The blind spots in Brown’s whiggish interpretation led me to consider the sacrifices required by a filmmaker who commits to an extended journey with a sporting team or individual player. Granted, I don’t have much knowledge of the financial and contractual intricacies of the industry. But I wonder what Brown might have produced if the Australian cricket team, for instance: never revived its good name; never cohered as a squad without Smith and Warner; or never returned to its pre-ball tampering form. For how long does the filmmaker continue invest their time and resources in the squad, hoping for a revival? If the team maintained its dismal late-2018 form, would he bail out? Might the head coach force him to stop filming? Or would he try to fabricate a success story because – like President Johnson in Vietnam – he has invested too much to lose face?
While there is a sense of jeopardy for Langer and the team in the doldrums of late 2018, the editing of the series portrays a positive arc such that later losses are blips: an inspired performance (like Stokes’ at Headingley); low energy; or bad luck. Maybe by last summer there was nothing fundamentally wrong with the team, but Brown’s framing seems to assume that good results will come. In fact, Australia drew the Ashes – rather than winning outright – which leads to a somewhat confused, less triumphant crescendo than he might have hoped. Nuance is lost in service to the story and leaves the viewer to contemplate realities beyond the locker room.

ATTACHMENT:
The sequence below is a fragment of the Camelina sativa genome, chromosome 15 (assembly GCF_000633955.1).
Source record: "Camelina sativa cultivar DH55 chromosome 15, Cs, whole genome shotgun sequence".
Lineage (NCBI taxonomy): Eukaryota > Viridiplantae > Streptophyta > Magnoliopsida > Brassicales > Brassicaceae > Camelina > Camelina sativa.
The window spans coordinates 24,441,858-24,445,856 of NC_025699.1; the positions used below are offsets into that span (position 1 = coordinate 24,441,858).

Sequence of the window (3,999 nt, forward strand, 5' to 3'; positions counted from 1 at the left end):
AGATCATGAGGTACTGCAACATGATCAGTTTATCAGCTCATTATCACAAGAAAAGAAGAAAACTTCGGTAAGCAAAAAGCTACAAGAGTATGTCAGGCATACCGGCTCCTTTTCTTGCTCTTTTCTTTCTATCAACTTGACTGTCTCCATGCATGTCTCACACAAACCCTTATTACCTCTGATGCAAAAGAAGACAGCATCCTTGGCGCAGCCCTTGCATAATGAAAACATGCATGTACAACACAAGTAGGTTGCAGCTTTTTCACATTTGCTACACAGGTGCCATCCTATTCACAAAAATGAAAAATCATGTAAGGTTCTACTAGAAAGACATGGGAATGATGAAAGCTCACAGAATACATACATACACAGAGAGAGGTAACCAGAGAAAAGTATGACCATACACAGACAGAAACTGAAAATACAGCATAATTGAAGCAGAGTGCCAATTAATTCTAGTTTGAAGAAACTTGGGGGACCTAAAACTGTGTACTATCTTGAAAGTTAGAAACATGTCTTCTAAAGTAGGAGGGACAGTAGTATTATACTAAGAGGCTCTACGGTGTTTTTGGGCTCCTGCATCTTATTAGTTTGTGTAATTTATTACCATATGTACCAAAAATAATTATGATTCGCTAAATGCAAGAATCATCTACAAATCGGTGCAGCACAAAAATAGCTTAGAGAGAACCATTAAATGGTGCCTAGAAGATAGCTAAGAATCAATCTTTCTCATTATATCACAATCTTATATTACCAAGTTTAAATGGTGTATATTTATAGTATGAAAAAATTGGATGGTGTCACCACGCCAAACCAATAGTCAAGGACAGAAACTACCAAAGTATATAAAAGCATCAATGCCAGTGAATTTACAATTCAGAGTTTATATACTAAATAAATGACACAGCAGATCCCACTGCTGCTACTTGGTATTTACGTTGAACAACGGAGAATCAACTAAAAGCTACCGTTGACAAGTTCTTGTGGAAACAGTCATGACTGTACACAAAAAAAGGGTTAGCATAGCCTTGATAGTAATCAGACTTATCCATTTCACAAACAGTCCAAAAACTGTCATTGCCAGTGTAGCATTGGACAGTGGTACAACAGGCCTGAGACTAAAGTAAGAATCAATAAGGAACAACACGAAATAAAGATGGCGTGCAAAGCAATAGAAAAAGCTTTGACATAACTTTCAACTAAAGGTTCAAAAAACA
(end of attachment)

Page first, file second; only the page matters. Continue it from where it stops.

At least Brown’s 18-month investment paid off. The revival of the Australian cricket team must rank as one of the greatest sporting stories of the last two years. Everybody loves an underdog, and the depiction of triumph over adversity is the most relatable tool in the filmmaker’s arsenal. Some whiggish editorial decisions are ultimately necessary to create a narrative of excitement and entertainment, building to the final victory. Viewers can never expect a full, objective picture; but equally, they should be under no illusion that they are going to get one.
Nowadays, a whiggish approach looks facile and anachronistic for writers or politicians – who still employ this selective history to rouse their nations in a time of pandemic crisis. But even Herbert Butterfield, writing in 1944, conceded that whig history has its uses. In the entertainment realm, there is no better way to convey a sporting story of redemption. Even if the results had not come for Australia, framing The Test around conduct and reputation ensures a happy ending: internal critics are silenced; the nation’s respect for its cricket team is restored. Perhaps the Whig Interpretation of Sport is here to stay.